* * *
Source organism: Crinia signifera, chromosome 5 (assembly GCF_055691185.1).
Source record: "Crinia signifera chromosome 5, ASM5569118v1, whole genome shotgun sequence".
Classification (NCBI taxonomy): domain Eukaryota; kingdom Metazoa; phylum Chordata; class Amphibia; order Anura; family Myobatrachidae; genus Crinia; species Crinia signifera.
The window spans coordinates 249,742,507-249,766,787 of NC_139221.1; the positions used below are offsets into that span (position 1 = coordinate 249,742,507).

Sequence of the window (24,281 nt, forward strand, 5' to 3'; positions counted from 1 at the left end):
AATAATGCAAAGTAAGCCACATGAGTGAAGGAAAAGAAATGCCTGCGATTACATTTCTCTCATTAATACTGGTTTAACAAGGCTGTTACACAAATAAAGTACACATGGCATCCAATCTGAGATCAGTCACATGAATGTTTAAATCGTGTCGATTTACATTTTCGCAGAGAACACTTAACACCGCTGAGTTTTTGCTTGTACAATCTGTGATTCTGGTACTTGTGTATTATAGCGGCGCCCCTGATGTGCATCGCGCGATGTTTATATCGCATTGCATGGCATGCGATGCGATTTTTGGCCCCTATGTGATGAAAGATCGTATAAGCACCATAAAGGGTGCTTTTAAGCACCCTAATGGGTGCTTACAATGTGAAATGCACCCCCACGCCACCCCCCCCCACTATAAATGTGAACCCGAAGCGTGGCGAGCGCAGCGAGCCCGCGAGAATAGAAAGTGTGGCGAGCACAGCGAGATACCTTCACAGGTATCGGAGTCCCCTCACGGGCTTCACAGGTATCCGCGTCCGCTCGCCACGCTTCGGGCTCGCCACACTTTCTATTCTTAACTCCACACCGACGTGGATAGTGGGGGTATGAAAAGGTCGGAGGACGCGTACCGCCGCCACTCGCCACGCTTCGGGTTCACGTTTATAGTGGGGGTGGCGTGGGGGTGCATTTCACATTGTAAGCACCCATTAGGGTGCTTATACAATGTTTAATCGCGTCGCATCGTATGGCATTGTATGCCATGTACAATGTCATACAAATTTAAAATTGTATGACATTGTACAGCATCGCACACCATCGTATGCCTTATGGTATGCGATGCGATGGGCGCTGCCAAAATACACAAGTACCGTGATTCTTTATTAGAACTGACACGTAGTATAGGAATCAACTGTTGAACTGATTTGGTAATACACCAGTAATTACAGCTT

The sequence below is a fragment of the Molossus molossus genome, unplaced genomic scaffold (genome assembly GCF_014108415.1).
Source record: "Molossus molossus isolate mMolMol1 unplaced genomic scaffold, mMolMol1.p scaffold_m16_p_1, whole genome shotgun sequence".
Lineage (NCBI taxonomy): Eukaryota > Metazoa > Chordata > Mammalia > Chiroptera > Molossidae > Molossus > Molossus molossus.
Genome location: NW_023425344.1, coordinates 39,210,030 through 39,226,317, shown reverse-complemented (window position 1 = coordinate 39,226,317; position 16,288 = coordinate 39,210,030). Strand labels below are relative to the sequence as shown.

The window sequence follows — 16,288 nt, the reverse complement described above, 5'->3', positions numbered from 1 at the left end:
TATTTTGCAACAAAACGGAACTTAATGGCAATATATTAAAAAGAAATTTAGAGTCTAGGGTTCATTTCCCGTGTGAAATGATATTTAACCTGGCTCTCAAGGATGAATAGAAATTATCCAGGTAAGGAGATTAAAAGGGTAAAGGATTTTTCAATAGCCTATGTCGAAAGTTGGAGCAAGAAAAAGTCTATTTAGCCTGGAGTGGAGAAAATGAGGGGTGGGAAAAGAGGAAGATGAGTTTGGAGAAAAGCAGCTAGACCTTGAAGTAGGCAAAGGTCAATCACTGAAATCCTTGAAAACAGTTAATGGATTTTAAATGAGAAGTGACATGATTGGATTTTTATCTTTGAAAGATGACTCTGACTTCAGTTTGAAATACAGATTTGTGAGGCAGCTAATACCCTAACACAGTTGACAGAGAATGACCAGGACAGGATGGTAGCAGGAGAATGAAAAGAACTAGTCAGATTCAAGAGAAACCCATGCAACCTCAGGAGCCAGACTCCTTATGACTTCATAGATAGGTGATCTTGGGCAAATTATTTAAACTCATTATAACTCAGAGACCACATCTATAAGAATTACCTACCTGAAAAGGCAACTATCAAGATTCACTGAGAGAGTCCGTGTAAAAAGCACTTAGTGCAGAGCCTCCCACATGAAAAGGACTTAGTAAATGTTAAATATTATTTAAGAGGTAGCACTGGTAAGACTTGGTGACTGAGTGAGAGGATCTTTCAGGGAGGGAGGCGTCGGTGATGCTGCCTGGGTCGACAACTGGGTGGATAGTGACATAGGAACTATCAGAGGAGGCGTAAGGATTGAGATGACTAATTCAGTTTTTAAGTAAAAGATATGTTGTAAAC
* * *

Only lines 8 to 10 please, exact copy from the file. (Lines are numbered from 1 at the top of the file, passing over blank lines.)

Source record: "Molossus molossus isolate mMolMol1 unplaced genomic scaffold, mMolMol1.p scaffold_m16_p_1, whole genome shotgun sequence".
Lineage (NCBI taxonomy): Eukaryota > Metazoa > Chordata > Mammalia > Chiroptera > Molossidae > Molossus > Molossus molossus.
Genome location: NW_023425344.1, coordinates 39,210,030 through 39,226,317, shown reverse-complemented (window position 1 = coordinate 39,226,317; position 16,288 = coordinate 39,210,030). Strand labels below are relative to the sequence as shown.